The Zambian football fraternity on Sunday marked the 20th anniversary of the plane crash that killed its entire national football team – but still with no full report into the accident in sight.
Thirty people died, 18 of them players in the national team, when the military plane they were travelling in crashed into the Atlantic Ocean.
The plane went down soon after a refuelling stop in Gabon while heading to Senegal for a 1994 World Cup qualifier against the Teranga Lions.
Twenty years on, dozens turned up at the incomplete burial site on the grounds of the Independence Stadium to remember their heroes in Lusaka.
It was a familiar story of raised tempers among family members of the deceased who still want to know what exactly caused the crash.
“The government has to do the right thing by releasing the report – nothing more, nothing less,” lamented widow Joyce Chabala, whose husband Efford, was the first choice goalkeeper.
Joyce’s anger does not end at the government’s failure to release the report.
At the time of the accident she was pregnant and a few months later delivered twins – Memory and David – who have grown up without knowing their father.
Joyce believes, had her husband been alive, she would not have had to shoulder the burden of raising her children alone.
“Wherever those people went, they were playing for their families,” she told BBC Sport.
“Since they are no more, we have been left in misery. We are struggling while some of the children can’t even go to school.
“Life would have been easy had they been alive.”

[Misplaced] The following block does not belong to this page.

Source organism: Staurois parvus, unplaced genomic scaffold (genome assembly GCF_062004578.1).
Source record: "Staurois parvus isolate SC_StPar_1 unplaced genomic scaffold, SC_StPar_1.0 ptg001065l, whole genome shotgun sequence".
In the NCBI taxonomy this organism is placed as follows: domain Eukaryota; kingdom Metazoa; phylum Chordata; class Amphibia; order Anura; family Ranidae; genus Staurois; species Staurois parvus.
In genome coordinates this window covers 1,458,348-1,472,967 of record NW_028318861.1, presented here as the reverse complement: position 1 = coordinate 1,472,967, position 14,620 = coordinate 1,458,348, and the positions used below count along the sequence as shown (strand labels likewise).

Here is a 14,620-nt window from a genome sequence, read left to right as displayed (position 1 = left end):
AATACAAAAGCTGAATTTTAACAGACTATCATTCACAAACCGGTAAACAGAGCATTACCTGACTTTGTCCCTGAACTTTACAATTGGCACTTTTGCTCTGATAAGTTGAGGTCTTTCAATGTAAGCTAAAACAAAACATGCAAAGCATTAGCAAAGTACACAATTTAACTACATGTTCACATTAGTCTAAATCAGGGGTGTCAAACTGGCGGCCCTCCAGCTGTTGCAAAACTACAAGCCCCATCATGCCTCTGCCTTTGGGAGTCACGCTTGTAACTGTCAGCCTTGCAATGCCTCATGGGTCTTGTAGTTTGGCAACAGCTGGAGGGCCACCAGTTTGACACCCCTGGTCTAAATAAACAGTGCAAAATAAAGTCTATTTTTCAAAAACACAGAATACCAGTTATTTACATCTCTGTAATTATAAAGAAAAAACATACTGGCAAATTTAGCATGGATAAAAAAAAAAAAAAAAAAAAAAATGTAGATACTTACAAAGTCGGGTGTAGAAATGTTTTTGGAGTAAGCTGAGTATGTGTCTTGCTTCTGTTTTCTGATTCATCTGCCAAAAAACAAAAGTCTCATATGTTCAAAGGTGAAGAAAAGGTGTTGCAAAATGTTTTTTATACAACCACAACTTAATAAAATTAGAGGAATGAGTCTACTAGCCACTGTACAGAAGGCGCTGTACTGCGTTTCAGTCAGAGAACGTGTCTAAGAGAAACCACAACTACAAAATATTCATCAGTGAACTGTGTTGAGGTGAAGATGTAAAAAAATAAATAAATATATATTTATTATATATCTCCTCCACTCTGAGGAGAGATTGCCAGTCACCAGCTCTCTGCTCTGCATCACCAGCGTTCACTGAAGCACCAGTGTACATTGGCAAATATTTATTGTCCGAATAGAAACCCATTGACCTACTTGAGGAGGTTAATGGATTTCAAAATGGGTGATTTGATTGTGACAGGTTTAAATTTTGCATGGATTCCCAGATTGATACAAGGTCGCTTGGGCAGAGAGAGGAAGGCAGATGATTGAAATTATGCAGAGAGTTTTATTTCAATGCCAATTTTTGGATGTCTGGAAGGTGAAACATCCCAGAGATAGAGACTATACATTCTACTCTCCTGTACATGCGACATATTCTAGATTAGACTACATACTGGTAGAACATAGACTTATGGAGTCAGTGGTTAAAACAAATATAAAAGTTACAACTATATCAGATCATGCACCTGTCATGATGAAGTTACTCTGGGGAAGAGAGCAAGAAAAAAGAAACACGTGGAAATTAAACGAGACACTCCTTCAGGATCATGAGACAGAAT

One person who fondly remembers the team is the Football Association of Zambia (FAZ) president Kalusha Bwalya who was a member of the squad.
He was not on that flight as he was supposed to fly to Senegal from Holland where he played for PSV Eindhoven at the time.
“It seems like yesterday for some of us,” he told BBC Sport.
“I am glad that I am still alive today to pay respects to talented, gallant and incredibly ambitious boys.
“We learnt a lot through the boys and for me it’s a reference point for me as a player and an administrator.”
Bwalya said he would always remain indebted to his bereaved friends, hence FAZ’s initiative to organise a friendly match against Zimbabwe to mark the event.
Zambia’s sports minister Chishimba Kambwili was not at the memorial service but was represented by Bernard Nakachinda, the director of sports in the ministry.
Nakachinda did not comment on the bereaved families’ requests for a full report into the tragedy.
He instead encouraged the current national team to qualify for next year’s World Cup finals as a way of honouring their fallen heroes.
The Zambian government has still not given relatives of the victims a full account of what caused the crash, other than blaming a mechanical fault in one of the plane’s engines as well as pilot fatigue as possible reasons for the accident.
The families of the bereaved received financial compensation from the State in 2002, but promises that the official report would be released remain unfulfilled.
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